I am altering a new shirt pattern for myself and I can't believe that I forgot to add an alteration that I know I have to do. I was interrupted while doing the changes and did not follow my own rule of "triple check" before I cut.
I always have to add more width to the right side on my shirts, etc., for my larger hip. I can't get quite enough through the seam allowances, so I will have long "splits" on the sides, wear the shirt open and walk really fast so no one will notice.
I fixed the pattern so that it won't happen the next time I use it.
That is one reason why I don't like to use new patterns very often. I spend more time altering than I do stitching it up. That is not fun!
I love to have a few basic, classic patterns that I already altered and I know they fit. I just "cut and sew" whenever I need something. I cut these patterns from a light weight non woven material and they last a very long time. That is fast and fun sewing.
Here is an article you might find interesting. Let me know if it helps you. Post your comments here. I welcome your feedback!
It just makes sense!
To Your Sewing Success,
Larger Hip Alterations Apply To Tops, Too!
- by Marian Lewis
©2005 Marian Lewis - All Rights Reserved
1st Step To Sewing Success
The lower half of the body dictates a lot of what we need on the upper half. For a more successful fit, start with skirts. Get that fit and apply it to the upper half of your body.
Have you found out that you have one hip larger than the other? This is not uncommon.
You may be adding extra fabric for that larger side.
However, the larger hip fit does not stop with skirts and pants. It also applies to all of your longer tops, blouses, shirts, jackets and coats. In other words, you need to add for that larger hip on everything that comes close to your body and goes over your hips. Don't forget to do that!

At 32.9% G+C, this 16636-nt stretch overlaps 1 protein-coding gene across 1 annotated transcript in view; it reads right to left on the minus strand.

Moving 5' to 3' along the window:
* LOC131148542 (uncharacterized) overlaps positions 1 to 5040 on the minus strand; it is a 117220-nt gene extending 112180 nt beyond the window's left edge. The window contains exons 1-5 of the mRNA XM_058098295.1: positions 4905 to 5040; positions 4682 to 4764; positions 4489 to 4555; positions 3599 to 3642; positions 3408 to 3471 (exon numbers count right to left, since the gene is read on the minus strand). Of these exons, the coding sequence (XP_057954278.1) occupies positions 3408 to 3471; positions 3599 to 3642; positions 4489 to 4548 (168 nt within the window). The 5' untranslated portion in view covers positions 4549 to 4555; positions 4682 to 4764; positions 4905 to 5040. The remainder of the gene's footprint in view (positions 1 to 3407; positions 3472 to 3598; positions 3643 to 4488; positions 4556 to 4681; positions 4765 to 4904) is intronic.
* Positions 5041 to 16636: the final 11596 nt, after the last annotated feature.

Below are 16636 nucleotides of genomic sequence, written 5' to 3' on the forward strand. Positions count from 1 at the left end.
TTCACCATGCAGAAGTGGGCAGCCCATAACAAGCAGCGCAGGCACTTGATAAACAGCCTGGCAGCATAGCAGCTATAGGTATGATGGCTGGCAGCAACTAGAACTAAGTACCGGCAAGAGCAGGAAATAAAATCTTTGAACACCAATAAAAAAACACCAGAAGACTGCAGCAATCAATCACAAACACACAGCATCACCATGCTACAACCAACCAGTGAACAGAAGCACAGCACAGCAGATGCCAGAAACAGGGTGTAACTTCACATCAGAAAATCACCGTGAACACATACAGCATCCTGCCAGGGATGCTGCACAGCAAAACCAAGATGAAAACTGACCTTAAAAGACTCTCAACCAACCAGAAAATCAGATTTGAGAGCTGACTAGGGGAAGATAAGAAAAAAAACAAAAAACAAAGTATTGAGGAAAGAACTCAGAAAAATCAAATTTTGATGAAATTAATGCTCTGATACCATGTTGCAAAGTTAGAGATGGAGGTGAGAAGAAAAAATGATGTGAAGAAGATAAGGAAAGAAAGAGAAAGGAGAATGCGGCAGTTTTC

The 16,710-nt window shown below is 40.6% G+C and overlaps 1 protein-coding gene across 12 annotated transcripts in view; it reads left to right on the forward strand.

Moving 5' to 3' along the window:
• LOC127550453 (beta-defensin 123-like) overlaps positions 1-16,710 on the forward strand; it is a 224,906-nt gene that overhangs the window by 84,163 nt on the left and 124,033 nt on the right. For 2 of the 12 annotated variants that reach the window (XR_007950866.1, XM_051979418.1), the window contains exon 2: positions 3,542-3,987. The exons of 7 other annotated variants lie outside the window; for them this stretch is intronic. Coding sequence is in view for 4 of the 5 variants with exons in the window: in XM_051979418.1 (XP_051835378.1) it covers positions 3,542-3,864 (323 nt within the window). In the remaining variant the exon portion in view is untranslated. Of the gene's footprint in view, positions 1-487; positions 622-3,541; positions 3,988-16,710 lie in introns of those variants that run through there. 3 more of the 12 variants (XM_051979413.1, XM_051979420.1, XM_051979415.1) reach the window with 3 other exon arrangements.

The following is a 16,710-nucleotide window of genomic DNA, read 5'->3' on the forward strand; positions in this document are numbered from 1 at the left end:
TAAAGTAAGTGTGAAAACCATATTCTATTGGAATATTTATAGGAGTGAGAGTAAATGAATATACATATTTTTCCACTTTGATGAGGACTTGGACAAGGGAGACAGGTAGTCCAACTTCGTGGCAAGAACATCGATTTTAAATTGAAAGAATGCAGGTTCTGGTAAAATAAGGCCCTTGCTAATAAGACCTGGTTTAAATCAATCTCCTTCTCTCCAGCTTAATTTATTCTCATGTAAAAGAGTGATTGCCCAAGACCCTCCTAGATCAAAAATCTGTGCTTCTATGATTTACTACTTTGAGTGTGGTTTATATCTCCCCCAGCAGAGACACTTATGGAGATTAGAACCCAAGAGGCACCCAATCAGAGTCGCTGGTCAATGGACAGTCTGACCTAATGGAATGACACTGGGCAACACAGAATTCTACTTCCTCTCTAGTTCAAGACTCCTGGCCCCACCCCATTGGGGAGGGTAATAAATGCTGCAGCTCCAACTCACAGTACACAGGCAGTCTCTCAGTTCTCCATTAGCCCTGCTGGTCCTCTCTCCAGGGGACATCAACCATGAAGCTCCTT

A balanced alteration at both side seams for a full hip width alteration doesn't work with unbalanced hips (one larger than the other). You may be adding width to both sides (the balanced alteration) plus adding more width to accommodate the larger side (unbalanced alteration).
If you have a full tummy, or a full bust, you also need to add more to the front of your shirt than the back. A balanced alteration for full width can't help that either. Think of the "beer bellied" guy or the pregnant gal.
To have a shirt or jacket hang properly on your body, you need to know where you need more or less fabric. Find out exactly what you need and where you need it. Apply that to your sewing pattern.
It looks funny, you say? Look in the mirror! Does the altered pattern better reflect what you see in the mirror? Go with it! Accept it! And, you will see a Misfit become Miss Fit.
It just makes sense!
End Of Article
Marian Lewis is a sewing instructor, author and creator of an amazing new fitting method for hard-to-fit sewing folks who want great fitting skirts and pants. In her ebook, she teaches step-by-step common sense techniques how to find out WHAT you really need, WHERE you really need it and HOW to apply that to a commercial sewing pattern.
Marian is also the author of many articles and other eBooks related to sewing highlighting, "It Doesn't LOOK Homemade" Sewing Techniques.
Follow the link now to check out her website at:
Discover Fitting And Sewing Secrets To Achieve Sewing Success
Click Here =>
"Common Sense Fitting Method For Hard-To-Fit Sewing Folks Who Want Great Fitting Skirts And Pants"
"Sew A Tee Pee And Accessories For Your Tribe Of Kids"
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